Monday, May 4, 2015

Ode to Timbuktu.

The name of this bag took me back a long, long time ago:

Older family members then would say something like "This place (somewhere totally remote or unfamiliar, usually upcountry as opposed to an urban locale) is as far away as Timbuctoo."

From the Urban Dictionary comes this description:

So, I learned a new idiom as a child and vaguely recall being told Timbuctoo -- the older spelling variation of what is now called Timbuktu -- was somewhere in Africa. The Internet makes it easier today to find out more fascinating tidbits about this exotic African city which was also recently in the news because of a civil war:

From here to Timbuktu

No one knows who started the phrase but it dates from the mid 1800s.

(Contributor: Darwin)

I would suspect that it was a result of the avid interest with which Europeans and Americans followed the progress of explorers in newspaper accounts.

Today the popular statement, " From here to Timbuktu" conjures up images of remote, isolated and distant parts of this earth. Very few people are aware of this ancient city's location, and fewer still ascribe any kind of civilization to this historic area. Timbuktu is located in the western African nation of Mali at the edge of the Sahara.

In the English language we talk of traveling "from here to Timbuktu," suggesting a journey to faraway and difficult-to-approach places. It means someplace far away, it gives the impression that it is almost unreachable and certainly only the most brave and adventerous would go there. It also means an almost infinite amount of something.

In the days when the saying started, it was a very far away place that only explorers you could read about would go. It also became Africa’s most famous city, becoming a metaphor in the West for an exotic and distant land, thus the saying: “from here to Timbuktu.”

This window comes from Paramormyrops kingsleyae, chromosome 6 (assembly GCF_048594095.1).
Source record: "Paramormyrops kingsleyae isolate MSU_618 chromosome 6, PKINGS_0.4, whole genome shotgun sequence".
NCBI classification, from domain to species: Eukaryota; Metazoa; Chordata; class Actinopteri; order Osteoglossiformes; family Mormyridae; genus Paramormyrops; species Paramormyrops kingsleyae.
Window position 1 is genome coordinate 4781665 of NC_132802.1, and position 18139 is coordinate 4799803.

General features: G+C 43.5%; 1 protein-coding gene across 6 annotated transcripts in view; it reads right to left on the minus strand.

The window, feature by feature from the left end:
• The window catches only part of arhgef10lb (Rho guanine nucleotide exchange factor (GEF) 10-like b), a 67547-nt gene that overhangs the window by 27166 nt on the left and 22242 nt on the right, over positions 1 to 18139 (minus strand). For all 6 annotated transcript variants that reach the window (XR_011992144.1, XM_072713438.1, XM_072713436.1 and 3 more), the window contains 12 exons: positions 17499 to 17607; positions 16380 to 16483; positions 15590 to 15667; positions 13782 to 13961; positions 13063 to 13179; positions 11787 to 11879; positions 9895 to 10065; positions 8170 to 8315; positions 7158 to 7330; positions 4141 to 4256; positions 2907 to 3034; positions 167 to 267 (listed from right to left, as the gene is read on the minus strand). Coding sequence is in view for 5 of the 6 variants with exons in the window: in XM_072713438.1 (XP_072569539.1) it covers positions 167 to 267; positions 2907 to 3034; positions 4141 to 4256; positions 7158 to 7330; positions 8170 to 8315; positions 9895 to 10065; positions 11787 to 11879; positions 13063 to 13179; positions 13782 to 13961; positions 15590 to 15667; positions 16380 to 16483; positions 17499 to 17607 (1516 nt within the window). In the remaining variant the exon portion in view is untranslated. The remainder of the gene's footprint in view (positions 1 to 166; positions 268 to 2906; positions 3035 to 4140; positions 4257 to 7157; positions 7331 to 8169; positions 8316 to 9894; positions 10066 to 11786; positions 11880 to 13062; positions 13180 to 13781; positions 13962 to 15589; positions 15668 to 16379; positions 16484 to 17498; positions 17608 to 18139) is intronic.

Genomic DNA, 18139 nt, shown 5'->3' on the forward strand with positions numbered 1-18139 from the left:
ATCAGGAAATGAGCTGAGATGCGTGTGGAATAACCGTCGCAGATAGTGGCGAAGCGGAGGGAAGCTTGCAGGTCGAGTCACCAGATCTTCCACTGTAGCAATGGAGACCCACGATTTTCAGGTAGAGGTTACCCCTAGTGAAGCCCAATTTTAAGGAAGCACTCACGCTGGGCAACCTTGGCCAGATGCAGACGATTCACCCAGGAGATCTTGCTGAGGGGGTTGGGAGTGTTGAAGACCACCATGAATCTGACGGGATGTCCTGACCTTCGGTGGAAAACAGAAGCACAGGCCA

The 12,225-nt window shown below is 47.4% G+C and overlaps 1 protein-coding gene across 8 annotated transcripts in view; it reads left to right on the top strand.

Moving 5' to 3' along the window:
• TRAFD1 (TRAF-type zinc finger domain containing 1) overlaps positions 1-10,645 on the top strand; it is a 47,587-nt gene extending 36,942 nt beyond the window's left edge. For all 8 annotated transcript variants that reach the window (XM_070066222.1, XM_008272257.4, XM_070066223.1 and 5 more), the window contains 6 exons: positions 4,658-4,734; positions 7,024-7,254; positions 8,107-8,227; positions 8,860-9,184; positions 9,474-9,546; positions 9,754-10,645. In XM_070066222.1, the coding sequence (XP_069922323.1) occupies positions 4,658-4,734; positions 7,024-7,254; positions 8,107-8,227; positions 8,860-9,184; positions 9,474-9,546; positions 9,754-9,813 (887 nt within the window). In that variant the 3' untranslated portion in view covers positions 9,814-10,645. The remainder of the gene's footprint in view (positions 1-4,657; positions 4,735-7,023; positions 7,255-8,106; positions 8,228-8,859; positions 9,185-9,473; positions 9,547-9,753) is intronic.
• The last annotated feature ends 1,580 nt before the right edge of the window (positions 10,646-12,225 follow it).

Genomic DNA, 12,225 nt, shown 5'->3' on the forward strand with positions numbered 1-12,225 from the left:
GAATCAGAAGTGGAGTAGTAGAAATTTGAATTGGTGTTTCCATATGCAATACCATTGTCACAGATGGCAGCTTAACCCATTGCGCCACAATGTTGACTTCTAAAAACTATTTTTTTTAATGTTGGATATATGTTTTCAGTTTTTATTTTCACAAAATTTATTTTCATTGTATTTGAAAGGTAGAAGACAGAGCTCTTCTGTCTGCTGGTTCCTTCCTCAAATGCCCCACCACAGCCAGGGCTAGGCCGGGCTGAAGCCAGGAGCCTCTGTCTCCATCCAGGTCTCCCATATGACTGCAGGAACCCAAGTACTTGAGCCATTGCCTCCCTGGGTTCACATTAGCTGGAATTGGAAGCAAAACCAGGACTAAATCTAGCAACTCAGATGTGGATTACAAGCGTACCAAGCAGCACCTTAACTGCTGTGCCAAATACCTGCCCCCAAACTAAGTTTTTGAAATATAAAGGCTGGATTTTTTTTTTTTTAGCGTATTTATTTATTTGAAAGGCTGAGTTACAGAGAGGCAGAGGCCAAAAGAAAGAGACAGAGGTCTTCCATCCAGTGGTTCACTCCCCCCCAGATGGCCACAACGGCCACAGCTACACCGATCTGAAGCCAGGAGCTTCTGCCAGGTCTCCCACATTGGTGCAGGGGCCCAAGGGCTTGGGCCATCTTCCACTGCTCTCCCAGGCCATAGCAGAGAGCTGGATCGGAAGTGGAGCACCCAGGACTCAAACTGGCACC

In fact, it was so difficult for Europeans to reach the fabled city and center of Islamic learning, that in 1824, the Paris-based Société de Géographie offered a 10,000 franc prize to the first non-Muslim to reach the town and return with information about it. The Scot Gordon Laing arrived in September 1826 but was killed shortly after by local Muslims who were fearful of European discovery and intervention. The Frenchman René Caillié arrived in 1828 traveling alone disguised as Muslim; he was able to safely return and claim the prize.

Robert Adams, an African-American sailor, claimed to have visited the city in 1811 as a slave after his ship wrecked off the African coast. He later gave an account to the British counsel in Tangier, Morocco in 1813. He published his account in an 1816 book, The Narrative of Robert Adams, a Barbary Captive (still in print as of 2006), but doubts remain about his account. Only three other Europeans reached the city before 1890: Heinrich Barth in 1853 and the German Oskar Lenz with the Spanish Cristobal Benítez in 1880.

According to a popular etymology its name is made up of: tin which means « place » and buktu, the name of an old Malian woman known for her honesty and who once upon a time lived in the region. Tuareg and other travellers would entrust this woman with any belongings for which they had no use on their return trip to the north. Thus, when a Tuareg, upon returning to his home, was asked where he had left his belongings, he would answer: «I left them at Tin Buktu », meaning the place where dame Buktu lived. The two terms ended up fusing into one word, thus giving the city the name of Tinbuktu which later became Timbuktu.

However, the French orientalist René Basset forwarded a more plausible translation: in the Berber languages "buqt" means ""far away", so "Tin-Buqt(u)" means a place almost at the other end of the world, resp. the Sahara. The place name is said to come from a Tuareg woman named Buktu who dug a well in the area where the city stands today; hence "Timbuktu", which means "Buktu's well".
Sources: AND AND


So, is this quaint idiom still in use today? Well, exploring further, I found this piece of online ribald humour:

Linguistic humor, Timbuktu

The National Poetry Contest had come down to two semifinalists: a Yale graduate and a redneck from Wyoming. They were given a word, then allowed two minutes to study the word and come up with a poem that contained the word. The word they were given was "Timbuktu".
First to recite his poem was the Yale graduate. He stepped to the microphone and said:
Slowly across the desert sand
Trekked a lonely caravan.
Men on camels, two by two
The crowd went crazy! No way could the redneck top that, they thought. The redneck calmly made his way to the microphone and recited:
Me and Tim a-huntin went,
Met three whores in a pop up tent.
They was three, and we was two,
So I bucked one, and Timbuktu. 
The redneck won hands down!

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